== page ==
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PREFACE.

THAT the appearance of the present work before the public is occasioned by a favourable reception of the former two, I hesitate not to acknowledge; because, while the confession may be regarded as some proof of gratitude, or at least of attention, from an author to his readers, it ought not to be considered as an indication of vanity. It is unquestionably very pleasant to be assured that our labours are well received; but, nevertheless, this must not be taken for a just and full criterion of their merit : publications of great intrinsic value have been met with so much coolness, that a writer who succeeds in obtaining some degree of notice should look upon himself rather as one favoured than meritorious, as gaining a prize from Fortune, and not a recompense for desert; and, on the contrary, as it is well known that books of very inferior kind have been at once pushed into the strong current of popularity, and are there kept buoyant by the force of the stream, the writer who acquires not this adventitious help may be reckoned rather as unfortunate than unde

serving and from these opposite considerations it follows, that a man may speak of his success without incurring justly the odium of conceit, and may likewise acknowledge a disappointment without an adequate cause for humiliation or self-reproach.

But were it true that something of the complacency of self-approbation would insinuate itself into an author's mind with the idea of success, the sensation would not be that of unalloyed pleasure; it would perhaps assist him to bear, but it would not enable him to escape, the mortification he must encounter from censures, which, though he may be unwilling to admit, yet he finds himself unable to confute; as well as from advice, which, at the same time that he cannot but approve, he is compelled to reject.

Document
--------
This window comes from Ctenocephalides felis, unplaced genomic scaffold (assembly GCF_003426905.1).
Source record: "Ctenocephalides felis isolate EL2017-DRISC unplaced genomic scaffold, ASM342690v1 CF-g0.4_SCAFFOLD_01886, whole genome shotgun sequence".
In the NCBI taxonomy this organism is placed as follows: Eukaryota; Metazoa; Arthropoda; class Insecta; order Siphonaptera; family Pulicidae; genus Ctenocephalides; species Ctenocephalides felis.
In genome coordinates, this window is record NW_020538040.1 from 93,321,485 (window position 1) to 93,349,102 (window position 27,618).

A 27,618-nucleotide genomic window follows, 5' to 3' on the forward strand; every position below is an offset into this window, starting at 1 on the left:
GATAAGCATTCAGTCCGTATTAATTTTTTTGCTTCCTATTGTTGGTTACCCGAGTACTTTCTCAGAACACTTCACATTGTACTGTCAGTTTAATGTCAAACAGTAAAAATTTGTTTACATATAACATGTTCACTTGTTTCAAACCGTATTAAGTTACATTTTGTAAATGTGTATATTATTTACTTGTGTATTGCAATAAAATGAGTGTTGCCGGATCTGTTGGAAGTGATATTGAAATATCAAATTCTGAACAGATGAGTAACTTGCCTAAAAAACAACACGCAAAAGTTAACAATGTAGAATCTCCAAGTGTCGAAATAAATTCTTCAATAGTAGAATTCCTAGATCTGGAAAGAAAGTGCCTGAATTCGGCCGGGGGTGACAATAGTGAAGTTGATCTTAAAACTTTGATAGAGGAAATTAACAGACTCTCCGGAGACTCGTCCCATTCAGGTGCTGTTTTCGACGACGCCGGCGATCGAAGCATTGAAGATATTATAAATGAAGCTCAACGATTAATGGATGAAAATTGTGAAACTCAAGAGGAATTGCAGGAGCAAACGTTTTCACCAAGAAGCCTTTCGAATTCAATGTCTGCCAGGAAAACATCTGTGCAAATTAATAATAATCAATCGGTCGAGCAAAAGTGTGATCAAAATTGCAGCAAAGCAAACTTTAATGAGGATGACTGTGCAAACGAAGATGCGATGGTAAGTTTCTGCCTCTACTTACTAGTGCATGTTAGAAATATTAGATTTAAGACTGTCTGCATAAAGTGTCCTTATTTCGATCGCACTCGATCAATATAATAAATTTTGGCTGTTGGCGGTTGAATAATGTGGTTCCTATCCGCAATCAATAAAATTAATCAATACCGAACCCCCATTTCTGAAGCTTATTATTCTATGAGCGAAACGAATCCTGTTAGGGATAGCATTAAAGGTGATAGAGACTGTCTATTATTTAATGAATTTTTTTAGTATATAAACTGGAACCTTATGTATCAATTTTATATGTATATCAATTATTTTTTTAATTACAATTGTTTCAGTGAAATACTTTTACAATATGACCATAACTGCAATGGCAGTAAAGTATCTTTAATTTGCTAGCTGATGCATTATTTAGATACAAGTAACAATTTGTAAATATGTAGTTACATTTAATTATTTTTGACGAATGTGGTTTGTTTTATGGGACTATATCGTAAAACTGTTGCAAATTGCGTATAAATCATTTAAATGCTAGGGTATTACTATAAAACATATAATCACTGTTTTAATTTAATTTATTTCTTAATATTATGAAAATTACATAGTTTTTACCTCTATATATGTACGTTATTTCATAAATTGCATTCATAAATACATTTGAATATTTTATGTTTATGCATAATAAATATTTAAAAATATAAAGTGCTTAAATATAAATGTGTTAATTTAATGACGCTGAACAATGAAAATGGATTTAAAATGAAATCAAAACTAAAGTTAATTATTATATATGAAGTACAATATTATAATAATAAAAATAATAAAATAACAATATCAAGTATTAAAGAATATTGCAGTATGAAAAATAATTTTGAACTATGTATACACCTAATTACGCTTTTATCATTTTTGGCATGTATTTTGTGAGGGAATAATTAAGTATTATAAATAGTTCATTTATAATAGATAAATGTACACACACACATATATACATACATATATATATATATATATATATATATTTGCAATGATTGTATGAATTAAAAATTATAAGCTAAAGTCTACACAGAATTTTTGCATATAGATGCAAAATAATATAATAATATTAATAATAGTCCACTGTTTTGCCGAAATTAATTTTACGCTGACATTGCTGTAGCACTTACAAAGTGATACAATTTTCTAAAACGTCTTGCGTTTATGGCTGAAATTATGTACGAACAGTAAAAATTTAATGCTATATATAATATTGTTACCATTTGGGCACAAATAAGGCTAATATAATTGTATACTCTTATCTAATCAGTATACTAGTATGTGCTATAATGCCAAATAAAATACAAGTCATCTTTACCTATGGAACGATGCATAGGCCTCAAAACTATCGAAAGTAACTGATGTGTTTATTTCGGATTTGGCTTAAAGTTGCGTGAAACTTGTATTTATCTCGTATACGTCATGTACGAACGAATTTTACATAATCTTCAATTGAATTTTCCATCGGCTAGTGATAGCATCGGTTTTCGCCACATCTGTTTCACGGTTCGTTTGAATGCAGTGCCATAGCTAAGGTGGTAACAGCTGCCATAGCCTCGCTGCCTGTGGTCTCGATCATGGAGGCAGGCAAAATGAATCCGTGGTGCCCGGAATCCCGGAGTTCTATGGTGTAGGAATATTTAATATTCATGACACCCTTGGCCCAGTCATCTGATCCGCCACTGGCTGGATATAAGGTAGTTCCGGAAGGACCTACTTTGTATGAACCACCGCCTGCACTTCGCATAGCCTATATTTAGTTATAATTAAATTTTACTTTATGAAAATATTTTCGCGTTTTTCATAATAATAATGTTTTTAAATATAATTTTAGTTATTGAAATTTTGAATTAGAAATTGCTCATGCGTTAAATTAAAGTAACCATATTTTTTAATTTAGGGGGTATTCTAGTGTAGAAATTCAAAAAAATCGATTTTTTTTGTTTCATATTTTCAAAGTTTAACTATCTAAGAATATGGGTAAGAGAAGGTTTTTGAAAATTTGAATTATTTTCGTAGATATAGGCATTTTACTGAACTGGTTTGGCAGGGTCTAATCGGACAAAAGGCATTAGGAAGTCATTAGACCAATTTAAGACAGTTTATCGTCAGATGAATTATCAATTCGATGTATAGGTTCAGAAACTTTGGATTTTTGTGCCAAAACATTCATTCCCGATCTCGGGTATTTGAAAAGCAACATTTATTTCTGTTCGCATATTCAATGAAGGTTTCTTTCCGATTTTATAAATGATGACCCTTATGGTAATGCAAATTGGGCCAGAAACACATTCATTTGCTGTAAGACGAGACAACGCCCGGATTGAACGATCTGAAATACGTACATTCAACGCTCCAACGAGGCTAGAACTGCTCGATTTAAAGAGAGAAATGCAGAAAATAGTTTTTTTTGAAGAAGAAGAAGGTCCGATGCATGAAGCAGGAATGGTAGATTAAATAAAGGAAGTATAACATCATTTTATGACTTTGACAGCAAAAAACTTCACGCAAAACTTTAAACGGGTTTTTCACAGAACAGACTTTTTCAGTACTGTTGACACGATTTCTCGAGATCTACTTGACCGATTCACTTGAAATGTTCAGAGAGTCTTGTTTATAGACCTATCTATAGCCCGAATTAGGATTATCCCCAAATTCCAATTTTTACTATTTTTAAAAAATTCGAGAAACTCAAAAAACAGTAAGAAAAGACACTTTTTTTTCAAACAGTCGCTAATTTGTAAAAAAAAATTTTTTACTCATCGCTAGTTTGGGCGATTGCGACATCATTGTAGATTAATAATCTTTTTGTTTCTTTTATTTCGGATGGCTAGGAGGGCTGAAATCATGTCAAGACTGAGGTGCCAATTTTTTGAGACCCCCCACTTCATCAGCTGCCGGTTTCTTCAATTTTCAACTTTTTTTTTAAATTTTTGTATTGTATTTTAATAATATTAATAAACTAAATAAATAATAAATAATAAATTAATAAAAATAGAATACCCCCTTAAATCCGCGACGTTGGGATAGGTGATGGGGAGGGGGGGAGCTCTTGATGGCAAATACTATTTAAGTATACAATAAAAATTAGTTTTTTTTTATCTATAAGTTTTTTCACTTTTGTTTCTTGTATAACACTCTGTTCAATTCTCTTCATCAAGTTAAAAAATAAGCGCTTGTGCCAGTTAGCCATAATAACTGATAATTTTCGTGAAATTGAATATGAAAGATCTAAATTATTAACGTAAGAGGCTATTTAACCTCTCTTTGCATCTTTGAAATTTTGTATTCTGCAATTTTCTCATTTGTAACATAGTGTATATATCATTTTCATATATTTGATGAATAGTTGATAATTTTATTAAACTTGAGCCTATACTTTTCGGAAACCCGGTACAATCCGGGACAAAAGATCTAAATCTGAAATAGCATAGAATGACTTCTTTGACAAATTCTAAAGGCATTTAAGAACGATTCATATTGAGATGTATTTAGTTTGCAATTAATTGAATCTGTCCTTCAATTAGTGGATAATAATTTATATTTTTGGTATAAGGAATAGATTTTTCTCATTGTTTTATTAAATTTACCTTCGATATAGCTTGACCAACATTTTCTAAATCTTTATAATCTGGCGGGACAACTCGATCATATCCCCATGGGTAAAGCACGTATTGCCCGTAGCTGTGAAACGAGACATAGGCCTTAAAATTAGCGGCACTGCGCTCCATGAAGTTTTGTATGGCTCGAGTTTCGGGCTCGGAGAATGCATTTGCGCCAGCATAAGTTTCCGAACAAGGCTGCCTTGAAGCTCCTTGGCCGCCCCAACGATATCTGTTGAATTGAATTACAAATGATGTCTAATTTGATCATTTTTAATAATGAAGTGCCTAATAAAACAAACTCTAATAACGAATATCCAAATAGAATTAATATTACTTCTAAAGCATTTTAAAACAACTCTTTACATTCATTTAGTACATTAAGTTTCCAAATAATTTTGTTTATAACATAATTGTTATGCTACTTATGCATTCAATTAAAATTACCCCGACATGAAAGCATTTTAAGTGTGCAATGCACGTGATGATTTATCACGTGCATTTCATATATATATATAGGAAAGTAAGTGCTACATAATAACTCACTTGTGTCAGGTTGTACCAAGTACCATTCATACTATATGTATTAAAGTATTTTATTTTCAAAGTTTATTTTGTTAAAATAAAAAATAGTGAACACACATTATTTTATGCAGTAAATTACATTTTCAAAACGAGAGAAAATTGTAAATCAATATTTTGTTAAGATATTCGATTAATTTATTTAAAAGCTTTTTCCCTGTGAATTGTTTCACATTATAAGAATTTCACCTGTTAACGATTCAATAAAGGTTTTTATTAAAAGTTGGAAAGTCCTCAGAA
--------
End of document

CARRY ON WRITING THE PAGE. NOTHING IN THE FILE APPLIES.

Reproof and advice, it is probable, every author will receive, if we except those who merit so much of the former, that the latter is contemptuously denied them; now, of these, reproof, though it may cause more temporary uneasiness, will in many cases create less difficulty, since errors may be corrected when opportunity occurs: but advice, I repeat, may be of such nature, that it will be painful to reject and yet impossible to follow it; and in this predicament I conceive myself to be placed. There has been recommended to me, and from authority which neither inclination nor prudence leads me to resist, in any new work I might undertake, an unity of subject, and that arrangement of my materials which